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Posted 19 April 2017 - 08:25 PM

Having problems soldering pinions on the Hawk 7 motors. Have heard some others say the same thing.

Anybody else having problems?

 

The only problems I'm having now are solder balls all over my walls and carpet, but it's not just Hawk 7 motors, it's all of them.

The worst are the S16C motors, and all my racing buddies are having the same exact problems.

 

Maybe a bad batch of solder, bad pinions, a voltage issue with my house current, not sure. Which brass wire wheel should I be using? The soft beveled, or the tapered?

 

:blum:


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#15 Samiam

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Posted 19 April 2017 - 09:18 PM

Exactly what is the problem?


A bunch of good advice. But we still don't know what the specific problem is.
 
I recently witnessed a problem with a shaft being oversized on a Hawk Retro. With some sanding/filing it was resolved. Haven't ever run into this problem myself.
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#16 Danny Zona

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Posted 19 April 2017 - 09:39 PM

When a problem FK motor comes up I just tin the arm shaft like normal. Then I press the pinion on with my trusty Hudy pinion press. Then heat the pinion/shaft up again.

I've been doing it for a few years now.
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#17 swodem

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Posted 19 April 2017 - 10:10 PM

A bunch of good advice. But we still don't know what the specific problem is.
 
I recently witnessed a problem with a shaft being oversized on a Hawk Retro. With some sanding/filing it was resolved. Haven't ever run into this problem myself.


Really? Sure it wasn't pinion with a small hole?

Oversized arm shafts would then need oversized bushings...

#18 Pablo

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Posted 19 April 2017 - 10:11 PM

I recently witnessed a problem with a shaft being oversized on a Hawk Retro. With some sanding/filing it was resolved. Haven't ever run into this problem myself.

 

You "witnessed" a problem that was "resolved".

Question: how well did the oversize shaft ride in the bushings? Kinda tight, eh?

Yet, you've never "run into this problem".   :laugh2: Thank goodness this is only happening in Asia and New Zealand.

Just funnin' with ya Sam

 

I had a similar problem yesterday trying to sweat solder a G7 48 pitch pinion onto a Kemtron 1.3 mm shaft.

Had the AC turned off for 3 hours, still wouldn't heat up, I'm pretty sure bad solder is the culprit.

The funny thing is, the shaft was perfectly aligned. Maybe the bushings from Kemtron are all this way.

 

:blum:


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#19 Bill from NH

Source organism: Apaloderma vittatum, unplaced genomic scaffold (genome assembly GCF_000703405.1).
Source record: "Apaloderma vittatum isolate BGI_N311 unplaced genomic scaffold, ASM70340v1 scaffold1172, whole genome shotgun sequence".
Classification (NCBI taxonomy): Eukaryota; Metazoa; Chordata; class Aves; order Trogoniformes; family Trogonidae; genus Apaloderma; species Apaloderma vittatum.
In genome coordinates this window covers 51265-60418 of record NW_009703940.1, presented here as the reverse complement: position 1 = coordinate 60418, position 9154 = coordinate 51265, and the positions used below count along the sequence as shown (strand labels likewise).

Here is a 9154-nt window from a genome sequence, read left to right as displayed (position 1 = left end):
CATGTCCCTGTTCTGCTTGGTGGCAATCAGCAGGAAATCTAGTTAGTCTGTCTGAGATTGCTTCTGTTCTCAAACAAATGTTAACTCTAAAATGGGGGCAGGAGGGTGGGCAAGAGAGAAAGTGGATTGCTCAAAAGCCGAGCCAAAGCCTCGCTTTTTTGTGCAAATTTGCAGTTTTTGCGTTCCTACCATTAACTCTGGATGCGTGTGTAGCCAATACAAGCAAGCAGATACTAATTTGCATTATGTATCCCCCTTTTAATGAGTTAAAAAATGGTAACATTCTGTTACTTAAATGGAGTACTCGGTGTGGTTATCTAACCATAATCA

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Posted 19 April 2017 - 11:26 PM

When I solder on a pinion, which isn't too often these days, I use high temp silver solder from the '70s, Stay-Clean acid flux, and my old 50w Ungar iron. I've never spun a pinion when using this combination.

I remove these pinions with an ordinary gear puller, then scrape the solder off the shaft with an X-Acto knife.
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#20 Brian Cochrane

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Posted 20 April 2017 - 07:11 AM

If you are using an ARP pinion you never want to get any solder in the teeth area because all ARP pinions are tumbled to a smooth finish so you can get the smoothest gear mesh.

If you have to remove solder with a wire brush or an abrasive, you are not going to get maximum gear mesh.

Also when and if you need to clean or debur the bore hole on a pinion, I use the small file that is used for filing the slot of a motor brush. I put the file in the gear hole and roll the gear across my finger. I

f you're having a problem with tinning the arm shaft it might be because you have oil on the shaft. Clean the shaft with lighter fluid before trying to tin it.

#21 airhead

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Posted 20 April 2017 - 08:05 AM

You are all wrong, The motor has to be aligned to the north using a compass on a full moon in the month of October before the pinion will solder properly.
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#22 Steve Deiters

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Posted 20 April 2017 - 08:14 AM

Silver solder and only silver solder. Period.



#23 Pablo

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Posted 20 April 2017 - 08:19 AM

 You are all wrong, The motor has to be aligned to the north using a compass on a full moon in the month of October. before the pinion will solder properly.

 

Yeah, Billy, but what if the moon isn't visible, like during the day? :blum:


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#24 Eddie Fleming

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Posted 20 April 2017 - 08:20 AM

A few weeks ago Taylor Davis started a thread about pinions soldering or Loctite. I have soldered pinions on for years with no problems, but I bought some 680 Loctite and have used it a little. So far so good.
 
I use it the same way I solder on a pinion. Cut the shaft to length. rough up, and then clean the shaft. Make sure the pinion will slide on the shaft freely.

I use a toothpick to put a little 680 on the rough part of the shaft and inside the pinion. Slide the pinion on in one motion and let it set. 
 
Solder is quicker but this has worked so far.
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#25 Pablo

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Posted 20 April 2017 - 08:28 AM

Wonder what happened to the OP that "heard some others say the same thing"? :o
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#26 airhead

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Posted 23 April 2017 - 12:02 PM

Pablo,

You ask what I do If the moon isn't visible when soldering a pinion. Did you notice the almanac on my work bench?
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#27 Pablo

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Posted 23 April 2017 - 12:34 PM

I know some guys who shoot skeet absolutely swear by The Solunar Tables :laugh2:


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#28 Phil Hackett

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Posted 26 April 2017 - 01:48 AM

... and long-range shooters go on about the Coriolis Effect...